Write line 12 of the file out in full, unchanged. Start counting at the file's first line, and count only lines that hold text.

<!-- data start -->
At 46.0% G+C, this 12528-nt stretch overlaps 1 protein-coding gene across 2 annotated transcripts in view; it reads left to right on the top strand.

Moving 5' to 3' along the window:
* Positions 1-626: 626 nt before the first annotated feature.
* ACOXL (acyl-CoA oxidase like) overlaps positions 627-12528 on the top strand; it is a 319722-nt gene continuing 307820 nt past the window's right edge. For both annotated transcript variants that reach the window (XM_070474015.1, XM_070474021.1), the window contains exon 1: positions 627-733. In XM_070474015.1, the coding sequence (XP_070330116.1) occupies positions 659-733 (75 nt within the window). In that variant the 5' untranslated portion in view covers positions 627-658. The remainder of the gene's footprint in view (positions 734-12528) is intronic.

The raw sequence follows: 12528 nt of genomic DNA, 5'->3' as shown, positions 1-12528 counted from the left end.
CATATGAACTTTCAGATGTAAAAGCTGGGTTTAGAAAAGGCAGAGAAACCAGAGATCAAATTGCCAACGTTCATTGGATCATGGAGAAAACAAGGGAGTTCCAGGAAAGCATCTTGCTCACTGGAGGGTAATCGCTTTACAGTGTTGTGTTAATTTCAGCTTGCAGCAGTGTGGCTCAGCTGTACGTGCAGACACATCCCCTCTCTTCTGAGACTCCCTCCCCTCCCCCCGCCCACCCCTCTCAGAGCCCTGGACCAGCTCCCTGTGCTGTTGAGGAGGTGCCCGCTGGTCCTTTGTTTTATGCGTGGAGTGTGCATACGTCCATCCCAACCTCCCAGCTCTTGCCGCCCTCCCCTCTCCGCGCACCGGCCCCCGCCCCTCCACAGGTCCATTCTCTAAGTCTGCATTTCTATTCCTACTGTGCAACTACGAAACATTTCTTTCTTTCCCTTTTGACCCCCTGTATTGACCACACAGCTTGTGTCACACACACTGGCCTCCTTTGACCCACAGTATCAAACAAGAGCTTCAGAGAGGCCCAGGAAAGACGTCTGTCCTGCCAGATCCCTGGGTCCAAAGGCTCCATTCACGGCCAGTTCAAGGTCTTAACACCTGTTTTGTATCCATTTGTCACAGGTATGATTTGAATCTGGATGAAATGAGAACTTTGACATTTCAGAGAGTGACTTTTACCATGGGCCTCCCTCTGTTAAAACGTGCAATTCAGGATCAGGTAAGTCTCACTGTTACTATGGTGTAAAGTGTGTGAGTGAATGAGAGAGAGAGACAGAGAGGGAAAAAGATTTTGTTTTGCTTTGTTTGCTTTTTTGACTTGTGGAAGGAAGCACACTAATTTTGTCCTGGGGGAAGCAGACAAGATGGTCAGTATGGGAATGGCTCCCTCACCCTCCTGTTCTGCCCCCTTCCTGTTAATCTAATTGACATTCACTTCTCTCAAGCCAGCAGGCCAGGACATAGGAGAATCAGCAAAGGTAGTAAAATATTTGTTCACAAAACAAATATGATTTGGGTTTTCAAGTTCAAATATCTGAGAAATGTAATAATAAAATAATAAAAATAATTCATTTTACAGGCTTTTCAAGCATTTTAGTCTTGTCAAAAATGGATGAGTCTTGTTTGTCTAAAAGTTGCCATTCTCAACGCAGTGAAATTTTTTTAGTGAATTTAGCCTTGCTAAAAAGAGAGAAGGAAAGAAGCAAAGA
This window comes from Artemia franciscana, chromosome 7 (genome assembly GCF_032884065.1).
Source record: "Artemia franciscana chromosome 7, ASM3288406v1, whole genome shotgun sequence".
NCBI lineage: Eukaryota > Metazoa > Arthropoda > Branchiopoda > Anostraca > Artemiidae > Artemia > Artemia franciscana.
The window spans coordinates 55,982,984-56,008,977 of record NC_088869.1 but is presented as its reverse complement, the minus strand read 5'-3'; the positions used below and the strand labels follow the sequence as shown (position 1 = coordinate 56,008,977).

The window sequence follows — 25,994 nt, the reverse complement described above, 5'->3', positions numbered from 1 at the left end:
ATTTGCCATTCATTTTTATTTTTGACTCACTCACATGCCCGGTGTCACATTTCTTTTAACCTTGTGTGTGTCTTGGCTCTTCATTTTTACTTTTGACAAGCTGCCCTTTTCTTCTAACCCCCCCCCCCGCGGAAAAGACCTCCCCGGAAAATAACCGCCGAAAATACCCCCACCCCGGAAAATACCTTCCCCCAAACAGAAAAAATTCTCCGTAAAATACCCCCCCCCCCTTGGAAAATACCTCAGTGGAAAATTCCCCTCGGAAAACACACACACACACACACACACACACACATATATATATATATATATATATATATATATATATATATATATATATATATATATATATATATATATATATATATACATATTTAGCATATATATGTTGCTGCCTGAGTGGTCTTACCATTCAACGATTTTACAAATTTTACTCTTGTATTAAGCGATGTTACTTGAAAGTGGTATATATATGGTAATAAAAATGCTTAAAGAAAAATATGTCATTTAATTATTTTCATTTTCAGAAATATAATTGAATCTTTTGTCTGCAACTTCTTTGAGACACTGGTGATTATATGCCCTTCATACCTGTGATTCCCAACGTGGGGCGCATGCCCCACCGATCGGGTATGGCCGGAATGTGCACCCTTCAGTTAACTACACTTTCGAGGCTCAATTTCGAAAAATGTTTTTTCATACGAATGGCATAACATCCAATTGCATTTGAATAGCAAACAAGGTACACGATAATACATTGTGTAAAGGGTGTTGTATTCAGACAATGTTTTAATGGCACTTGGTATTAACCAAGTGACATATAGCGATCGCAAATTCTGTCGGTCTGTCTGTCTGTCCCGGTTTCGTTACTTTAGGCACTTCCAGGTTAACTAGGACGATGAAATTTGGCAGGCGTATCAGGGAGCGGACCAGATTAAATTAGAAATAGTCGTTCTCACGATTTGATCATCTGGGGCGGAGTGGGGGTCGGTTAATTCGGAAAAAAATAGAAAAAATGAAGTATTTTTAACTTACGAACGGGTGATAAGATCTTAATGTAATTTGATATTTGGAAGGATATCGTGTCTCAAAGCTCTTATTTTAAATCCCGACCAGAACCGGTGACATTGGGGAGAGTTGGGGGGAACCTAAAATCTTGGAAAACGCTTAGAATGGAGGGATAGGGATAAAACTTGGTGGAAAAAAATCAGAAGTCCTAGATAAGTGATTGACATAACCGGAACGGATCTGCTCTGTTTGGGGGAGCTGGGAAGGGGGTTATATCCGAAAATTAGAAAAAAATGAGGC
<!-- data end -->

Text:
ATTTGCCATTCATTTTTATTTTTGACTCACTCACATGCCCGGTGTCACATTTCTTTTAACCTTGTGTGTGTCTTGGCTCTTCATTTTTACTTTTGACAAGCTGCCCTTTTCTTCTAACCCCCCCCCCCGCGGAAAAGACCTCCCCGGAAAATAACCGCCGAAAATACCCCCACCCCGGAAAATACCTTCCCCCAAACAGAAAAAATTCTCCGTAAAATACCCCCCCCCCCTTGGAAAATACCTCAGTGGAAAATTCCCCTCGGAAAACACACACACACACACACACACACACACATATATATATATATATATATATATATATATATATATATATATATATATATATATATATATATATATATATATATACATATTTAGCATATATATGTTGCTGCCTGAGTGGTCTTACCATTCAACGATTTTACAAATTTTACTCTTGTATTAAGCGATGTTACTTGAAAGTGGTATATATATGGTAATAAAAATGCTTAAAGAAAAATATGTCATTTAATTATTTTCATTTTCAGAAATATAATTGAATCTTTTGTCTGCAACTTCTTTGAGACACTGGTGATTATATGCCCTTCATACCTGTGATTCCCAACGTGGGGCGCATGCCCCACCGATCGGGTATGGCCGGAATGTGCACCCTTCAGTTAACTACACTTTCGAGGCTCAATTTCGAAAAATGTTTTTTCATACGAATGGCATAACATCCAATTGCATTTGAATAGCAAACAAGGTACACGATAATACATTGTGTAAAGGGTGTTGTATTCAGACAATGTTTTAATGGCACTTGGTATTAACCAAGTGACATATAGCGATCGCAAATTCTGTCGGTCTGTCTGTCTGTCCCGGTTTCGTTACTTTAGGCACTTCCAGGTTAACTAGGACGATGAAATTTGGCAGGCGTATCAGGGAGCGGACCAGATTAAATTAGAAATAGTCGTTCTCACGATTTGATCATCTGGGGCGGAGTGGGGGTCGGTTAATTCGGAAAAAAATAGAAAAAATGAAGTATTTTTAACTTACGAACGGGTGATAAGATCTTAATGTAATTTGATATTTGGAAGGATATCGTGTCTCAAAGCTCTTATTTTAAATCCCGACCAGAACCGGTGACATTGGGGAGAGTTGGGGGGAACCTAAAATCTTGGAAAACGCTTAGAATGGAGGGATAGGGATAAAACTTGGTGGAAAAAAATCAGAAGTCCTAGATAAGTGATTGACATAACCGGAACGGATCTGCTCTGTTTGGGGGAGCTGGGAAGGGGGTTATATCCGAAAATTAGAAAAAAATGAGGC